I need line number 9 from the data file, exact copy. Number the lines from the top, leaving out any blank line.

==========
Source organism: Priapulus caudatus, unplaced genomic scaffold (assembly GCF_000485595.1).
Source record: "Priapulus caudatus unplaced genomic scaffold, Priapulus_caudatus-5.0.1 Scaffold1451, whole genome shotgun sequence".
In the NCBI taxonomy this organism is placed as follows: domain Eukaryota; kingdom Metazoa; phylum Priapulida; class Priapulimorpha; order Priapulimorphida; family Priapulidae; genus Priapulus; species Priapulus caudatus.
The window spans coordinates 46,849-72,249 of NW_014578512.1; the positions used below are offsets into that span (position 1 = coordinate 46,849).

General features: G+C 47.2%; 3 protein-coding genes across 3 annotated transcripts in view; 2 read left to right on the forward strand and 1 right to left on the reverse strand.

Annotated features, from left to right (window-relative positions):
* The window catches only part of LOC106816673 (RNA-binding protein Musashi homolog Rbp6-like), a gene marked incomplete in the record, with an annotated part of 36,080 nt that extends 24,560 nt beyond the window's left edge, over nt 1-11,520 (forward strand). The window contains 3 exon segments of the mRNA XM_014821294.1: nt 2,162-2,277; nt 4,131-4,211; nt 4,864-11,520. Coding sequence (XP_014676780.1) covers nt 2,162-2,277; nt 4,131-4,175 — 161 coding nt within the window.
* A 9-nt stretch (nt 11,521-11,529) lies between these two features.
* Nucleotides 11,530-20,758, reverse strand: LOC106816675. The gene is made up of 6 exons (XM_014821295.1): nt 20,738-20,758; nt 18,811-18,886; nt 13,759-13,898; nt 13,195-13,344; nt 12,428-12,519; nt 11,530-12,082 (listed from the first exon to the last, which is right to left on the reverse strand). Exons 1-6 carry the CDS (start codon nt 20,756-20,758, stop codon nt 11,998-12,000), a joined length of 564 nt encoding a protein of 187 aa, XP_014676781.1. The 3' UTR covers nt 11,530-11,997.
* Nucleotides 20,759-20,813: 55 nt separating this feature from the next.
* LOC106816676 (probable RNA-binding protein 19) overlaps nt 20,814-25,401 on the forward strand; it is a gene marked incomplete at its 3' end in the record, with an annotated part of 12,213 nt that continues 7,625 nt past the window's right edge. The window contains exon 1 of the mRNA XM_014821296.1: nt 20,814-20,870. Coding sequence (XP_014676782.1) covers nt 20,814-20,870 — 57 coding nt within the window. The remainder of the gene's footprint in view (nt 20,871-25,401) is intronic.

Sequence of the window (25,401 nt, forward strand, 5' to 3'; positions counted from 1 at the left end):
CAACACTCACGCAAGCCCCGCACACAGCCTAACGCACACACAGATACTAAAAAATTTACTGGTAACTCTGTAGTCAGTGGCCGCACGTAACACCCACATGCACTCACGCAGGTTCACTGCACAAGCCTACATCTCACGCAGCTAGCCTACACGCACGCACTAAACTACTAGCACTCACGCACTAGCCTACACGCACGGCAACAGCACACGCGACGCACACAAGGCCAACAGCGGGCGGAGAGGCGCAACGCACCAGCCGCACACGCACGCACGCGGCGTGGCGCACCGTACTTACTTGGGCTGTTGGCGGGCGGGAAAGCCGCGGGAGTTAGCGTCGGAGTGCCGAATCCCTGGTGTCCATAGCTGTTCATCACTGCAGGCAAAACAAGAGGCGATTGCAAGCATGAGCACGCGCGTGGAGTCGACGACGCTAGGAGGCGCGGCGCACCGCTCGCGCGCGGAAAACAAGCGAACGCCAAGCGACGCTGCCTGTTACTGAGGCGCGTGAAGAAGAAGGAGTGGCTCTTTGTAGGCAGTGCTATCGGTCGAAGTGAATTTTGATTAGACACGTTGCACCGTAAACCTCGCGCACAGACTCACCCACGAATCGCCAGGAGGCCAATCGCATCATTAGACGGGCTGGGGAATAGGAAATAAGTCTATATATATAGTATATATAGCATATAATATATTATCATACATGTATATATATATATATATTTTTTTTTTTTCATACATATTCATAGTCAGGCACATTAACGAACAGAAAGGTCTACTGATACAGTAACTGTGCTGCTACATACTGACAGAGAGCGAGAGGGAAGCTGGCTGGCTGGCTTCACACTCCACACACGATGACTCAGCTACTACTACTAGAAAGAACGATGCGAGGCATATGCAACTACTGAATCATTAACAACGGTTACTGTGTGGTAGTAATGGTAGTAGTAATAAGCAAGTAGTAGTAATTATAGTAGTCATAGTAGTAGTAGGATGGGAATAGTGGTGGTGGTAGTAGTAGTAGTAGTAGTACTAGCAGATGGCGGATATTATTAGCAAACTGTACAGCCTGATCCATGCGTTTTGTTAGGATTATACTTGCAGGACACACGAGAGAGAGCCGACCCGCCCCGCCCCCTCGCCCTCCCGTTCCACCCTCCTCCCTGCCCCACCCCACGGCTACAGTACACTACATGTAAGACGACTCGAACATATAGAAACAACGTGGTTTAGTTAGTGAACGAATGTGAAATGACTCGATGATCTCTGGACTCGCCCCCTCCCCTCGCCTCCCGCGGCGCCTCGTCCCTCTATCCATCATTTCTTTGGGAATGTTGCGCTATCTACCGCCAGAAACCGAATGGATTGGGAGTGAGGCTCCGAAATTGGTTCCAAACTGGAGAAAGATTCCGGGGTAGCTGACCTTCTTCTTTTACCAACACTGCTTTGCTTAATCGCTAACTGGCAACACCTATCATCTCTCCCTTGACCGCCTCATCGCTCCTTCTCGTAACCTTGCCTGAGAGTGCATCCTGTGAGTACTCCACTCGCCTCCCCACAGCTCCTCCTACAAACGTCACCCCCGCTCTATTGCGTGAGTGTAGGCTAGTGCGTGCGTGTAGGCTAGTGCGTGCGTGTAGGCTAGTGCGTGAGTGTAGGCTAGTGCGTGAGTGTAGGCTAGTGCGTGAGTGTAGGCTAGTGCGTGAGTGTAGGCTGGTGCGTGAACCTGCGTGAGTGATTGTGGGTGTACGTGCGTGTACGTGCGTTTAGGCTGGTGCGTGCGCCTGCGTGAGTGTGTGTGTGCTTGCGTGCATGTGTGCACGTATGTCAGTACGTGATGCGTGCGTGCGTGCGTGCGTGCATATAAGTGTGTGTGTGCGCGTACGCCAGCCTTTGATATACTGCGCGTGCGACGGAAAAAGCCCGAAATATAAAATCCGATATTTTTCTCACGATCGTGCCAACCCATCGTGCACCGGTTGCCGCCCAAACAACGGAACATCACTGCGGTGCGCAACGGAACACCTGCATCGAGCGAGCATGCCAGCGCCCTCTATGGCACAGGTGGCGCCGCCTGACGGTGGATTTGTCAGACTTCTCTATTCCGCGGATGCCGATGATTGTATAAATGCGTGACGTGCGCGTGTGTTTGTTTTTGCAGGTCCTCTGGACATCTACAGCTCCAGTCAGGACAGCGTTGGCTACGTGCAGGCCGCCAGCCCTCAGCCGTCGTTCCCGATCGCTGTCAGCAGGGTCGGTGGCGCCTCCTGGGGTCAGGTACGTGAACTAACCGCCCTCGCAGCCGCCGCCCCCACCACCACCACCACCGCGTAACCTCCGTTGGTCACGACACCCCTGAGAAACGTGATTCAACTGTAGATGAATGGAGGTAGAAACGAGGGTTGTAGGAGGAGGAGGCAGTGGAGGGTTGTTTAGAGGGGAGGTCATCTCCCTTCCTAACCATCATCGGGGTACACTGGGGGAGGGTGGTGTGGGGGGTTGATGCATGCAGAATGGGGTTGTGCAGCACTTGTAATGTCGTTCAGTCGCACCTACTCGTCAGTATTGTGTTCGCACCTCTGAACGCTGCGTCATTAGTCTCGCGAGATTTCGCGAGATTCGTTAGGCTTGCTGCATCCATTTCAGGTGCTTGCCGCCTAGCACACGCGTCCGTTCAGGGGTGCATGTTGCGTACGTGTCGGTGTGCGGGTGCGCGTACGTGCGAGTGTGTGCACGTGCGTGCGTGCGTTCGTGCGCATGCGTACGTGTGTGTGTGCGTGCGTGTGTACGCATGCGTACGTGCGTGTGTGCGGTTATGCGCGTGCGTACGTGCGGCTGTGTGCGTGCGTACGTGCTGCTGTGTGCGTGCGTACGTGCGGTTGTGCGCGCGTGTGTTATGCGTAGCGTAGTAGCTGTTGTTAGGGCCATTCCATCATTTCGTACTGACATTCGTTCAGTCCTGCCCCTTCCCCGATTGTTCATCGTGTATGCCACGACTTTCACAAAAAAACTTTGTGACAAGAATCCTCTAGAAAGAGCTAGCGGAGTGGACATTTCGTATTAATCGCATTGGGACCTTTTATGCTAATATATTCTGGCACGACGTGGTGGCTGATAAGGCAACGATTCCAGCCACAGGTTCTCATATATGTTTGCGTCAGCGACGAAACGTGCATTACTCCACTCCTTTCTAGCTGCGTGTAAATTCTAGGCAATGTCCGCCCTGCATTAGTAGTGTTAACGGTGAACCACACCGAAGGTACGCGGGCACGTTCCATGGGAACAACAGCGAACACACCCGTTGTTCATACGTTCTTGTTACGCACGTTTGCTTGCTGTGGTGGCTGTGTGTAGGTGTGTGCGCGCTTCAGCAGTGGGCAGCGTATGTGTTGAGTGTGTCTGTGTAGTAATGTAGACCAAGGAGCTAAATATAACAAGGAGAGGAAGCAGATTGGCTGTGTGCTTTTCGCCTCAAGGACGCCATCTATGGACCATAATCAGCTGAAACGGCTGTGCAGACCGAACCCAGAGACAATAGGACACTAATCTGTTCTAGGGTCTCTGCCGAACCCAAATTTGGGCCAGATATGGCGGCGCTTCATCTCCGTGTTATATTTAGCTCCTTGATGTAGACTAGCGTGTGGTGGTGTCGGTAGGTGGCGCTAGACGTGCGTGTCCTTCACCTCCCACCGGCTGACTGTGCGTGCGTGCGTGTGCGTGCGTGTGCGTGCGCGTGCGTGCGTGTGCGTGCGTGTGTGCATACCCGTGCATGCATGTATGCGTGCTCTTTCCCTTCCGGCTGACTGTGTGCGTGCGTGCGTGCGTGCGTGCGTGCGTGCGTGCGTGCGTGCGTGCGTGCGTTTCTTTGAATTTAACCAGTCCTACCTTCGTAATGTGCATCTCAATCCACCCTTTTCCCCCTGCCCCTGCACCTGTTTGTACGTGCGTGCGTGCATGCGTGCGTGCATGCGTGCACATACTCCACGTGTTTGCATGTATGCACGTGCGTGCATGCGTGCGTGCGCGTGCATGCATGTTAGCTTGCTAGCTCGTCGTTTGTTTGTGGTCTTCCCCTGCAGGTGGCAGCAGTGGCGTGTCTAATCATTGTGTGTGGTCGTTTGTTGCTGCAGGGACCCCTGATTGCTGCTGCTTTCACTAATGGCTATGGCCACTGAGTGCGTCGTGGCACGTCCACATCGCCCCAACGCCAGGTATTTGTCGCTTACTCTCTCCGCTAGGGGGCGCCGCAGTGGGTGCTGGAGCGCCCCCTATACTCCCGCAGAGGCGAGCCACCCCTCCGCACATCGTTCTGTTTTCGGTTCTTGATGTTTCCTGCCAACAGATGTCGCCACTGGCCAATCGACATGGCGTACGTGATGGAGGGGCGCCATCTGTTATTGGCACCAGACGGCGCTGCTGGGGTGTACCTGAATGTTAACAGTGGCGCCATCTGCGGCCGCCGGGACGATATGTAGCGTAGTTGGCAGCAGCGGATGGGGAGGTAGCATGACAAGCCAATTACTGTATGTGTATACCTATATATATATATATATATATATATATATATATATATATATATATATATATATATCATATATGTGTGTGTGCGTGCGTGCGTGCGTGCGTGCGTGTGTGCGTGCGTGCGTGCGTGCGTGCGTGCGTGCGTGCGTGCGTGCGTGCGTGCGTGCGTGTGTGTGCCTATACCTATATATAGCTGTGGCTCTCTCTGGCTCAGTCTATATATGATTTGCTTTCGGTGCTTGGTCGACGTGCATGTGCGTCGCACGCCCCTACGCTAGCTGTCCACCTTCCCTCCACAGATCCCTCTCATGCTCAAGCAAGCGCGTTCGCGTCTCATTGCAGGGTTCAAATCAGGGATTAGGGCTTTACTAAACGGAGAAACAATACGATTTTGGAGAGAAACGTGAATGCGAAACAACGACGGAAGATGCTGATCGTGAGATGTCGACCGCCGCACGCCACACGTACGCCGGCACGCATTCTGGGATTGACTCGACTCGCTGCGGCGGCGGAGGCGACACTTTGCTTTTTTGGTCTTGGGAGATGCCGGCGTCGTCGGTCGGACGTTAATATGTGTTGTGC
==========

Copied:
* Nucleotides 11,530-20,758, reverse strand: LOC106816675. The gene is made up of 6 exons (XM_014821295.1): nt 20,738-20,758; nt 18,811-18,886; nt 13,759-13,898; nt 13,195-13,344; nt 12,428-12,519; nt 11,530-12,082 (listed from the first exon to the last, which is right to left on the reverse strand). Exons 1-6 carry the CDS (start codon nt 20,756-20,758, stop codon nt 11,998-12,000), a joined length of 564 nt encoding a protein of 187 aa, XP_014676781.1. The 3' UTR covers nt 11,530-11,997.